In Crank it Out I don’t deal with the issue of whether you’re a proficient writer or not. If you don’t have the writing skills under your belt, that can account for things like fear and procrastination. I’m addressing the writer who knows how to write but isn’t getting the writing done. What distracts us? How can we hack around our excuses? There’s so much that plays a part. Biology about sleep, foods to eat, when to eat, how to figure out your biological prime time, or how to rearrange your schedule to get the most out of your time and personal productivity.
I want to help every writer learn how to find the best time of day to get work done. Take advantage of peak times, assess yourself, your lifestyle, and then don’t sabotage yourself. Our attitude is a big problem. Negative talk.
I learned a lot of new things during my research. For instance: that blue light stimulates your mind and if you use devices at night that emit blue light waves, it can prevent you from falling asleep. Research clearly shows that if we sleep well and soundly, we’re more productive.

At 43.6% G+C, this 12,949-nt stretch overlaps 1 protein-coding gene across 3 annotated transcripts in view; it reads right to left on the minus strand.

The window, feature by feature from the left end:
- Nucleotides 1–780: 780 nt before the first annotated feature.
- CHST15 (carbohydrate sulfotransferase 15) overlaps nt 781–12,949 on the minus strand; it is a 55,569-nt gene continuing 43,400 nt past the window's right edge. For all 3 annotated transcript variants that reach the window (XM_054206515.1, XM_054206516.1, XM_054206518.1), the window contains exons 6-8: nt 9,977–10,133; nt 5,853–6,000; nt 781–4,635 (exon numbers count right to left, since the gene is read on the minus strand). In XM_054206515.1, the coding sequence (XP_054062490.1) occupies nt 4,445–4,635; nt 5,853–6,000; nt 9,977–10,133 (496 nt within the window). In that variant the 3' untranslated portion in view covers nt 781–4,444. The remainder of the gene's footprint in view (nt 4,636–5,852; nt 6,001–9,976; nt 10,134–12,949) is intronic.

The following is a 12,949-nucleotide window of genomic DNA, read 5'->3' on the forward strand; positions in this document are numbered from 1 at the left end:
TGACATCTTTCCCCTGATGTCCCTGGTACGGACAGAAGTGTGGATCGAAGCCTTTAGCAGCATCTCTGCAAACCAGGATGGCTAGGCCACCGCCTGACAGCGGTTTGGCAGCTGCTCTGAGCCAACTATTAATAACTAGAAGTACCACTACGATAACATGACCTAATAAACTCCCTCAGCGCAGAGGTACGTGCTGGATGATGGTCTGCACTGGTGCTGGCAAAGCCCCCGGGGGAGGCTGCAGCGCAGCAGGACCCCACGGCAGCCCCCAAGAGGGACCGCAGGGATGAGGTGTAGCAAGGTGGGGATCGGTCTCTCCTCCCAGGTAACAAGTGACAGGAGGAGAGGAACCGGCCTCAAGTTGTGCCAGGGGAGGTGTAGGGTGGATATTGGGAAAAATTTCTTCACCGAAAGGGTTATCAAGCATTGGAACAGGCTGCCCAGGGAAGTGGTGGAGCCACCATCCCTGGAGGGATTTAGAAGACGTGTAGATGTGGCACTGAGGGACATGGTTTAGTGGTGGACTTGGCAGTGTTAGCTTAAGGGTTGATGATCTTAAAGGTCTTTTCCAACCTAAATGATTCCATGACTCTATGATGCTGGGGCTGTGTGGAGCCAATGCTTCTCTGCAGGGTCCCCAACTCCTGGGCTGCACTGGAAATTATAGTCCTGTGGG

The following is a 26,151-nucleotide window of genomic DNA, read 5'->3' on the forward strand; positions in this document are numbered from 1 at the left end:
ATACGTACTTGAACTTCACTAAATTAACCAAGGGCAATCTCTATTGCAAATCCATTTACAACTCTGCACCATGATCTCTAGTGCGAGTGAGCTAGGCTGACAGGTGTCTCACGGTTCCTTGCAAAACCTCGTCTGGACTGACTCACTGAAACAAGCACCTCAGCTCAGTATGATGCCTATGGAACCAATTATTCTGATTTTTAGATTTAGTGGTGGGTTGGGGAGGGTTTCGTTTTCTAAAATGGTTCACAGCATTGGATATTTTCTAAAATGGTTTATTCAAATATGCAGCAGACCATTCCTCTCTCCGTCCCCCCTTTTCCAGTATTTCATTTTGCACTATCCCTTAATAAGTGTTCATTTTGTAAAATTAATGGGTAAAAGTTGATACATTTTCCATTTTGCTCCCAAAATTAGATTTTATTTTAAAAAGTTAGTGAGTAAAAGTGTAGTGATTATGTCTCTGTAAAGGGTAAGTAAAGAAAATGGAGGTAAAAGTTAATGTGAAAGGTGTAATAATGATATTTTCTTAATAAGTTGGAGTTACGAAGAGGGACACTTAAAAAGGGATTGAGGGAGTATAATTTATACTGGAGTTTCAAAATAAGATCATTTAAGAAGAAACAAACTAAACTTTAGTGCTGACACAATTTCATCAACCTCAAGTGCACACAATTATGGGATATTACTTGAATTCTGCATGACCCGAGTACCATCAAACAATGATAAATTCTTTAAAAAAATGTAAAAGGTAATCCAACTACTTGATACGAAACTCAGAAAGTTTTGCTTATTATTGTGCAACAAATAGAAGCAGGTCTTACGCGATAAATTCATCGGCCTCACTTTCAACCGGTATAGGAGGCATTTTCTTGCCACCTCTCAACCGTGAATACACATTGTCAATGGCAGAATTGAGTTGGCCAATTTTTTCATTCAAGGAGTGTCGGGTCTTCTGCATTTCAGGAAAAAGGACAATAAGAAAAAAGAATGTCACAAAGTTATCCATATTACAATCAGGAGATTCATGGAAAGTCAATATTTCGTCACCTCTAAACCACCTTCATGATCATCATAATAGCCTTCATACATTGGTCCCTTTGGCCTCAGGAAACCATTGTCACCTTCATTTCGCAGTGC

One author was struggling with getting her writing done. She tried to change her habits, diet, everything, to be more productive, but in the end realized she just wasn’t getting enough sleep. By adding one hour, she fixed her problem.
I hope the material I share in this book will be a big help to a lot of writers.
Where can we find you on the web?
LiveWriteThrive.com, it’s the center of my hub. You can contact me through that or subscribe to my blog. Or join my mailing list. I send out emails to my Novel Writing Fast Track group, hold a monthly raffle, and offer free books every month.
Do you have any parting words of encouragement for our readers?
Everyone can be successful. We all get discouraged. Keep at it, reach out to other writers, support one another. Help folks along the journey. Enjoy the journey. That’s my best advice.